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“…We have seen a force that would shatter our nation rather than share it,

Would destroy our country if it meant delaying democracy. 

And this effort very nearly succeeded…”

(Amanda Gorman, The Hill We Climb, Inaugural poem, January 20, 2021)

 

Our nation’s first ever youth poet laureate, Amanda Gorman, was referring to the attack on the US Capitol that nearly overturned the results of our election. Like millions of people around the world, my family and I watched in horror on January 6 as a mob of Trump supporters stormed the Capitol with weapons, broke windows, and violated the space. My parents tried to explain what was going on to me and my 5-year old sister as best as they could, but I had so many questions. Why would people want to believe in lies about fraud elections? Why would people ever elect such a President who would support the riots at the Capitol? Why would people ever want to threaten our democracy, of which we are so proud?

The very next day, when I logged on to school, I noticed that the event was all but ignored by the school, beyond some meaningless statements about school being a safe place for everyone and the availability of the school counselor for students who may need support.  Life went on as if nothing ever happened. I think that my school did not mention these events because they think that students should only learn what is in the curriculum and not what is happening right now.

I find this disconnect between what is happening in our world and what we are learning very upsetting. School is not only for learning about the past, but also about the present. We need to learn how what we are learning is linked with what is happening around us. I feel that when schools ignore events like these, we, the future generation, will be uninformed and ignorant. We will only learn to not care and ignore these events ourselves.

The role of our schools should be to encourage democracy. We should learn about what caused the events at the US Capitol. We need to understand how it was possible for some people to attack the US Capitol. Are there laws that can ensure that this does not happen again? How can we learn what information is true and what is false? What can we do so that we do not have false information in the first place?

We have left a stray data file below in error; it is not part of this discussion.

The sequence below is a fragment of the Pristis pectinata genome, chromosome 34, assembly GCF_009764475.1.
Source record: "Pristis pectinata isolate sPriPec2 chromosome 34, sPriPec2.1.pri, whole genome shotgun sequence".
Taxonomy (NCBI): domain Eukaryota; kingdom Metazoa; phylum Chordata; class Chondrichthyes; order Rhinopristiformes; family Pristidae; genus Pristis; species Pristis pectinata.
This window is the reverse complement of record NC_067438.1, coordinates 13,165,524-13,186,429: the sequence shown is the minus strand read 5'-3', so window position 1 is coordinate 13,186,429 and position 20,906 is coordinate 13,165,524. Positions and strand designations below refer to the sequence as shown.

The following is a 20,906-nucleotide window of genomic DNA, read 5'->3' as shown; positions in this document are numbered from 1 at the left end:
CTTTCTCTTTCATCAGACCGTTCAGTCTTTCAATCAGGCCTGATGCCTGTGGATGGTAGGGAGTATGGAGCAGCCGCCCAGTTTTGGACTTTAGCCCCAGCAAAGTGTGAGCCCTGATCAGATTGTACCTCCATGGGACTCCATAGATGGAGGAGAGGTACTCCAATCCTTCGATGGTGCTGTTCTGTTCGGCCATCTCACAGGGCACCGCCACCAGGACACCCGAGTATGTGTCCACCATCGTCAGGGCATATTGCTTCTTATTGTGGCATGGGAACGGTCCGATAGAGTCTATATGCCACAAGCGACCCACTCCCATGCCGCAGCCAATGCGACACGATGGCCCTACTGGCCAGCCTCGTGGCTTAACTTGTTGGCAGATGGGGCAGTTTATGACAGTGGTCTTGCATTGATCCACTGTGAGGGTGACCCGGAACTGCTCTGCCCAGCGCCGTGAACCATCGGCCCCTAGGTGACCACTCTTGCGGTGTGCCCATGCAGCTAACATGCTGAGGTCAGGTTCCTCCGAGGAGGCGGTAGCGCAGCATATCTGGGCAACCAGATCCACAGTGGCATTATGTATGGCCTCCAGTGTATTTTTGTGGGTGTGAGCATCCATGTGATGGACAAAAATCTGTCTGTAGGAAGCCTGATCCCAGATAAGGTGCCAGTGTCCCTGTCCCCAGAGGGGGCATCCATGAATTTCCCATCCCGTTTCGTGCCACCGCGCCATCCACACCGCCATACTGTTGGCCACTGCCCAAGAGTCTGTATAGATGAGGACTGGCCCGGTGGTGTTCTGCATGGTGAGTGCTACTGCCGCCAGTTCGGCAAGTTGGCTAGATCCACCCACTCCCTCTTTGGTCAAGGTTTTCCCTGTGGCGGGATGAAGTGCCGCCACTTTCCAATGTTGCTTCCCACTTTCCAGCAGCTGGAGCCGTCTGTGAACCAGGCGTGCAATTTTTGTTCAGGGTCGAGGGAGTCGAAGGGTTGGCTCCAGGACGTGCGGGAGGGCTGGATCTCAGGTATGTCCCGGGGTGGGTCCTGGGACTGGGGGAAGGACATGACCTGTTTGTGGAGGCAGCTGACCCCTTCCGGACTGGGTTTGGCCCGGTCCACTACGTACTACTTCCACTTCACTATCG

If we learned about what was happening in the world, we would want change things. We are often told “children are the future; they are our hope.” Unless we teach students how to use their power for just causes, teach them they have power too, show them that they are part of the community and connected to it, how can we be prepared to change the world? Schools should encourage students to protest or boycott things in a peaceful way. This would encourage students to stand up for their principles and values. It is time for schools to empower the children of the United States.

Reader Interactions

Comments

  1. Anushka Trivedi has rightly said that the event of January,6 was ingnored and no importance was given for the knowledge of the students of the school and left it for the future history.To protect and enrich the world’s oldest Democracy ,the future of the country the school students should be made involved for live discussions.

  2. Very well said Anushka. Our family couldn’t agree with you more. Thank you for sharing your observations.

  3. Thank you, Anushka, for this powerful and deeply compelling statement. Your words have moved me deeply. I am a teacher, and your words have reminded me of our collective responsibility to our students. To our future. Thank you for being courageous and honest, and for your moral clarity. You inspire me deeply.

  4. Thank you so much for your kind and encouraging words. I appreciate you taking the time to read this and send me messages.

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